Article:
December 9, 2017 - March 25, 2016
Grant Wood, born and raised in Iowa, achieved international recognition in the mid 1930s for promoting a style of art that depicted everyday scenes of Midwestern life. Coined "Regionalism," Wood, along with fellow Midwestern artists Thomas Hart Benton and John Steuart Curry, gained popularity during the Great Depression for focusing on American scenes that upheld supposedly American values.
Wood was both a painter and printmaker. Beginning in the late 1930s, he began making lithographs that were sold through the Associated American Artists (AAA), a company that marketed print editions by major American artists for $5.00 each through mail-order catalogues and magazine advertisements. The reasonable price of these works allowed the public at-large a chance to own a work of art by a famous contemporary artist.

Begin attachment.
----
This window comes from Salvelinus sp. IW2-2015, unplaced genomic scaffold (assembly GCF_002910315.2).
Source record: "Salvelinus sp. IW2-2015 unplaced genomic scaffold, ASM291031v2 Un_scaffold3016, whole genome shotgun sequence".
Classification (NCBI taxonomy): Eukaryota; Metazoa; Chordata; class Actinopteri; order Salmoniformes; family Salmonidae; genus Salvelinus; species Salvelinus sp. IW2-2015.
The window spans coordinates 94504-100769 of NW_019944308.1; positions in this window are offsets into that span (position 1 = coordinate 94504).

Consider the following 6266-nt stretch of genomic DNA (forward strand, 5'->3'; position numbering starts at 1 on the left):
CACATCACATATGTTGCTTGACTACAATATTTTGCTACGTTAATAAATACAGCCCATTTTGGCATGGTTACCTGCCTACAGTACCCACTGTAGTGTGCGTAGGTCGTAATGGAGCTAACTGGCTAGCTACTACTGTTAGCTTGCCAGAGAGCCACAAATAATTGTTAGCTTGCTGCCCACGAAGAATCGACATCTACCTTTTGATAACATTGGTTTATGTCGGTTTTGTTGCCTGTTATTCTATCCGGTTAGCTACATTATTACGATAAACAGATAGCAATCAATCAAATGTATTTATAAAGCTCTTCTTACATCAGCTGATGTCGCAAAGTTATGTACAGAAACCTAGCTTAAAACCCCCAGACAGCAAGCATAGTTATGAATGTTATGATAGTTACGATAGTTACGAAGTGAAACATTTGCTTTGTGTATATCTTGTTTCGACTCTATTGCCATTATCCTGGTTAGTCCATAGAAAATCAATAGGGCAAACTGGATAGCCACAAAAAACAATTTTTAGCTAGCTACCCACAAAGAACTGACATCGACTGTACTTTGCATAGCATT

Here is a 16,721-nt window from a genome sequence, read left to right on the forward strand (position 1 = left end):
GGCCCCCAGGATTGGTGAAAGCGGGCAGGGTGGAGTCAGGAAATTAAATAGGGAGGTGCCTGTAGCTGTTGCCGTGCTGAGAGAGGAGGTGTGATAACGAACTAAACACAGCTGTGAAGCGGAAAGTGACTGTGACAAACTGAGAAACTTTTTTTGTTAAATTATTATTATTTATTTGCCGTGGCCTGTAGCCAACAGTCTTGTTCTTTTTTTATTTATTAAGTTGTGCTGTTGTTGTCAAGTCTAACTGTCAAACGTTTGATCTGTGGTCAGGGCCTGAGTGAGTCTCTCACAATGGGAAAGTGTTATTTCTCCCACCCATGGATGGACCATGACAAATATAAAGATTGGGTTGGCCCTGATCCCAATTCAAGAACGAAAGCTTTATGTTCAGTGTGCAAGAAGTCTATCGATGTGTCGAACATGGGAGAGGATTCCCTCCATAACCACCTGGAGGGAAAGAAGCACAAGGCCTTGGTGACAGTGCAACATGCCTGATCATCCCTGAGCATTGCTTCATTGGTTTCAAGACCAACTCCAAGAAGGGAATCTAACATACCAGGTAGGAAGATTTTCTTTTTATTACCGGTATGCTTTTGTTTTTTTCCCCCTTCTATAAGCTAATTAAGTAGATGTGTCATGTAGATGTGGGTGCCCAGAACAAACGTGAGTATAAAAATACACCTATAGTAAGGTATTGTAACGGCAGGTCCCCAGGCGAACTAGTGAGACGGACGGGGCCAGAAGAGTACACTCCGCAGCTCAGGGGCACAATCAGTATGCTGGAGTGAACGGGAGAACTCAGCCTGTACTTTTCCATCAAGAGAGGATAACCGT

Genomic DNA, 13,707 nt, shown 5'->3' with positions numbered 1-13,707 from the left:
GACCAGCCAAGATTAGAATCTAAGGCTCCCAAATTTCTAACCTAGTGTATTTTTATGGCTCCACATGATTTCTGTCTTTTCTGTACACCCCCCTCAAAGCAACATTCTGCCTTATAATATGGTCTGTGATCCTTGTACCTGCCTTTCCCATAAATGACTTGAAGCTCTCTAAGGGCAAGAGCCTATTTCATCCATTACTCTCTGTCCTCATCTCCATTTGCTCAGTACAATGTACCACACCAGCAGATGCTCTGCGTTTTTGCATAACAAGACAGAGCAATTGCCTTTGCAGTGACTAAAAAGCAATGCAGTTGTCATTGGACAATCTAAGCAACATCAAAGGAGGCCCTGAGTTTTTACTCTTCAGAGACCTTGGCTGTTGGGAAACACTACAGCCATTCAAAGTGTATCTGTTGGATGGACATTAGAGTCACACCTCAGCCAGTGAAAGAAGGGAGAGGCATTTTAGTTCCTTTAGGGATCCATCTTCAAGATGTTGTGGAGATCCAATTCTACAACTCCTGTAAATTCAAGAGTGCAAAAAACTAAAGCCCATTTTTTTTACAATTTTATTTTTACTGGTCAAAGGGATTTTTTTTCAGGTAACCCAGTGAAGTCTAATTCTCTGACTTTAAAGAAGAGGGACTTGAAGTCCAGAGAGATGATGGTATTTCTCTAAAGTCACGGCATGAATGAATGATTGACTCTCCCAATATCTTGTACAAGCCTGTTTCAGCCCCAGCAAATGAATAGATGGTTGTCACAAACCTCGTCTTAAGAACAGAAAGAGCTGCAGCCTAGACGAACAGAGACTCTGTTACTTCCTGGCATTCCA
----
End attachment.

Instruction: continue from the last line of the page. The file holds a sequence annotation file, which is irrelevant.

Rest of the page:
Wood produced 19 lithographs in his lifetime; the Museum is excited to announce that we have recently acquired the final two lithographs, Fruits and Vegetables, to complete the set. All nineteen will be featured in the exhibition. This exhibit will examine Wood's thematic concerns and role in the growth and popularity of printmaking in America.
Special thanks to the members of Amateur d'Art and SMMA for their generous contribution towards the purchase of the final lithograph, Vegetables.